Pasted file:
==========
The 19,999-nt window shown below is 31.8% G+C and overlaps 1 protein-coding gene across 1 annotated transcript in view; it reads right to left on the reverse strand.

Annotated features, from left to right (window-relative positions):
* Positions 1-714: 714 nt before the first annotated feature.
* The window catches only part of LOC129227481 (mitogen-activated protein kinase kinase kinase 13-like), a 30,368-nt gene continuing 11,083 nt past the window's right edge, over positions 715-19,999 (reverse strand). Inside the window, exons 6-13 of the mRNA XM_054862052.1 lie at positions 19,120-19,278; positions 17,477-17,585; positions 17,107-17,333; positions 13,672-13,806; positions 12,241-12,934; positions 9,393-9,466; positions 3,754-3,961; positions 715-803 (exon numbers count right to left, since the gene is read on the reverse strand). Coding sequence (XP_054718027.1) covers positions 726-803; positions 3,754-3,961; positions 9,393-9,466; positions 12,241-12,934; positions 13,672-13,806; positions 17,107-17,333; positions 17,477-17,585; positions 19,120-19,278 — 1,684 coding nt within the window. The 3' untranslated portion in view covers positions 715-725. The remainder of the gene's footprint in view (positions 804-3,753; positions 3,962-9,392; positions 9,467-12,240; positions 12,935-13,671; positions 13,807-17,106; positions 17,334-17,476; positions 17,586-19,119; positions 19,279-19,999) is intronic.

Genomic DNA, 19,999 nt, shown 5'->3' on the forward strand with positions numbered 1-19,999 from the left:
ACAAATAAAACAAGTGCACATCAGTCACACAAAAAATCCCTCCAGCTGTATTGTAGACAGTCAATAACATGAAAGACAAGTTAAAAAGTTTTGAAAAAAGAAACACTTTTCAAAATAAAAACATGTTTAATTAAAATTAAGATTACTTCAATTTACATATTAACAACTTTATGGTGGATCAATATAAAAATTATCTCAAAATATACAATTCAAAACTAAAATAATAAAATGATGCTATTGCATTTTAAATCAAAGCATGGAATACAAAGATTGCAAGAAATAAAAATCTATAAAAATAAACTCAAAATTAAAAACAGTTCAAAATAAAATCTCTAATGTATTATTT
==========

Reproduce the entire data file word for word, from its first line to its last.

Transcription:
The 19,999-nt window shown below is 31.8% G+C and overlaps 1 protein-coding gene across 1 annotated transcript in view; it reads right to left on the reverse strand.

Annotated features, from left to right (window-relative positions):
* Positions 1-714: 714 nt before the first annotated feature.
* The window catches only part of LOC129227481 (mitogen-activated protein kinase kinase kinase 13-like), a 30,368-nt gene continuing 11,083 nt past the window's right edge, over positions 715-19,999 (reverse strand). Inside the window, exons 6-13 of the mRNA XM_054862052.1 lie at positions 19,120-19,278; positions 17,477-17,585; positions 17,107-17,333; positions 13,672-13,806; positions 12,241-12,934; positions 9,393-9,466; positions 3,754-3,961; positions 715-803 (exon numbers count right to left, since the gene is read on the reverse strand). Coding sequence (XP_054718027.1) covers positions 726-803; positions 3,754-3,961; positions 9,393-9,466; positions 12,241-12,934; positions 13,672-13,806; positions 17,107-17,333; positions 17,477-17,585; positions 19,120-19,278 — 1,684 coding nt within the window. The 3' untranslated portion in view covers positions 715-725. The remainder of the gene's footprint in view (positions 804-3,753; positions 3,962-9,392; positions 9,467-12,240; positions 12,935-13,671; positions 13,807-17,106; positions 17,334-17,476; positions 17,586-19,119; positions 19,279-19,999) is intronic.

Genomic DNA, 19,999 nt, shown 5'->3' on the forward strand with positions numbered 1-19,999 from the left:
ACAAATAAAACAAGTGCACATCAGTCACACAAAAAATCCCTCCAGCTGTATTGTAGACAGTCAATAACATGAAAGACAAGTTAAAAAGTTTTGAAAAAAGAAACACTTTTCAAAATAAAAACATGTTTAATTAAAATTAAGATTACTTCAATTTACATATTAACAACTTTATGGTGGATCAATATAAAAATTATCTCAAAATATACAATTCAAAACTAAAATAATAAAATGATGCTATTGCATTTTAAATCAAAGCATGGAATACAAAGATTGCAAGAAATAAAAATCTATAAAAATAAACTCAAAATTAAAAACAGTTCAAAATAAAATCTCTAATGTATTATTT